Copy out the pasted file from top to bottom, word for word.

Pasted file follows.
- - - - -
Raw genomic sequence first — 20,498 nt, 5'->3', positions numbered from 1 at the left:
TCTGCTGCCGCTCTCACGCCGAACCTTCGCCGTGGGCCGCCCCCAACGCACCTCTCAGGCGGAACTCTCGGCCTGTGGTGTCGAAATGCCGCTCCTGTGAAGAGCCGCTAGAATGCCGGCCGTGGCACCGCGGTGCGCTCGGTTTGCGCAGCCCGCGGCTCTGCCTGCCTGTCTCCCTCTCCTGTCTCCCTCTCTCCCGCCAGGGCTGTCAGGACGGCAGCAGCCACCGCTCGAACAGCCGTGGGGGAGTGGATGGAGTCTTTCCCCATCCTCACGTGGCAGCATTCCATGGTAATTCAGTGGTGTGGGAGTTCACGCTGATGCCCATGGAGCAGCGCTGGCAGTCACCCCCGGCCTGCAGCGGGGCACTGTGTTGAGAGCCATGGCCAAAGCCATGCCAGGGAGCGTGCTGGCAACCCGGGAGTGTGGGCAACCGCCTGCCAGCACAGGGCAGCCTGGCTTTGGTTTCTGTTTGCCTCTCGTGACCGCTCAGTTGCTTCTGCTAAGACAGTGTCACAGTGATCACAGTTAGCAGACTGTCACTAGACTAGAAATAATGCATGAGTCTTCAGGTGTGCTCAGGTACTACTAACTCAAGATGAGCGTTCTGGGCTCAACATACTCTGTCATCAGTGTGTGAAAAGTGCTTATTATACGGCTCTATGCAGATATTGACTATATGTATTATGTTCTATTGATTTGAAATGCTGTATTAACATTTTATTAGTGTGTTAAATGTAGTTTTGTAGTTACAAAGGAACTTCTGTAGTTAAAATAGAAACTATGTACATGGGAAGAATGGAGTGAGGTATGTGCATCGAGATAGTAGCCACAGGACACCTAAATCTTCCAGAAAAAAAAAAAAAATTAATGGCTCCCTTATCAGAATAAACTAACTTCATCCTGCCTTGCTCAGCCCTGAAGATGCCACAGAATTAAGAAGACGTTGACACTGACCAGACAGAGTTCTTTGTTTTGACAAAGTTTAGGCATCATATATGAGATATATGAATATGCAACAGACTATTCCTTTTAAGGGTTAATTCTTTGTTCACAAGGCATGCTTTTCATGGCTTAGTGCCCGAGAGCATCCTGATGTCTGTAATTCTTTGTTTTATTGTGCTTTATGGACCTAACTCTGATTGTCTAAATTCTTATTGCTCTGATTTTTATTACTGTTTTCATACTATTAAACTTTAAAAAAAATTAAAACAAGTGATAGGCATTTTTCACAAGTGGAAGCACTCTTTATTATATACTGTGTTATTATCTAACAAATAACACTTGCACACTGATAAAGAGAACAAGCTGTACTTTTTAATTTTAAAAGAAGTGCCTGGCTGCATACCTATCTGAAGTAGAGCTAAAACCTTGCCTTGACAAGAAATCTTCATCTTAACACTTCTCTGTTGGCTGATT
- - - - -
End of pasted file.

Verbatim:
Raw genomic sequence first — 20,498 nt, 5'->3', positions numbered from 1 at the left:
TCTGCTGCCGCTCTCACGCCGAACCTTCGCCGTGGGCCGCCCCCAACGCACCTCTCAGGCGGAACTCTCGGCCTGTGGTGTCGAAATGCCGCTCCTGTGAAGAGCCGCTAGAATGCCGGCCGTGGCACCGCGGTGCGCTCGGTTTGCGCAGCCCGCGGCTCTGCCTGCCTGTCTCCCTCTCCTGTCTCCCTCTCTCCCGCCAGGGCTGTCAGGACGGCAGCAGCCACCGCTCGAACAGCCGTGGGGGAGTGGATGGAGTCTTTCCCCATCCTCACGTGGCAGCATTCCATGGTAATTCAGTGGTGTGGGAGTTCACGCTGATGCCCATGGAGCAGCGCTGGCAGTCACCCCCGGCCTGCAGCGGGGCACTGTGTTGAGAGCCATGGCCAAAGCCATGCCAGGGAGCGTGCTGGCAACCCGGGAGTGTGGGCAACCGCCTGCCAGCACAGGGCAGCCTGGCTTTGGTTTCTGTTTGCCTCTCGTGACCGCTCAGTTGCTTCTGCTAAGACAGTGTCACAGTGATCACAGTTAGCAGACTGTCACTAGACTAGAAATAATGCATGAGTCTTCAGGTGTGCTCAGGTACTACTAACTCAAGATGAGCGTTCTGGGCTCAACATACTCTGTCATCAGTGTGTGAAAAGTGCTTATTATACGGCTCTATGCAGATATTGACTATATGTATTATGTTCTATTGATTTGAAATGCTGTATTAACATTTTATTAGTGTGTTAAATGTAGTTTTGTAGTTACAAAGGAACTTCTGTAGTTAAAATAGAAACTATGTACATGGGAAGAATGGAGTGAGGTATGTGCATCGAGATAGTAGCCACAGGACACCTAAATCTTCCAGAAAAAAAAAAAAAATTAATGGCTCCCTTATCAGAATAAACTAACTTCATCCTGCCTTGCTCAGCCCTGAAGATGCCACAGAATTAAGAAGACGTTGACACTGACCAGACAGAGTTCTTTGTTTTGACAAAGTTTAGGCATCATATATGAGATATATGAATATGCAACAGACTATTCCTTTTAAGGGTTAATTCTTTGTTCACAAGGCATGCTTTTCATGGCTTAGTGCCCGAGAGCATCCTGATGTCTGTAATTCTTTGTTTTATTGTGCTTTATGGACCTAACTCTGATTGTCTAAATTCTTATTGCTCTGATTTTTATTACTGTTTTCATACTATTAAACTTTAAAAAAAATTAAAACAAGTGATAGGCATTTTTCACAAGTGGAAGCACTCTTTATTATATACTGTGTTATTATCTAACAAATAACACTTGCACACTGATAAAGAGAACAAGCTGTACTTTTTAATTTTAAAAGAAGTGCCTGGCTGCATACCTATCTGAAGTAGAGCTAAAACCTTGCCTTGACAAGAAATCTTCATCTTAACACTTCTCTGTTGGCTGATT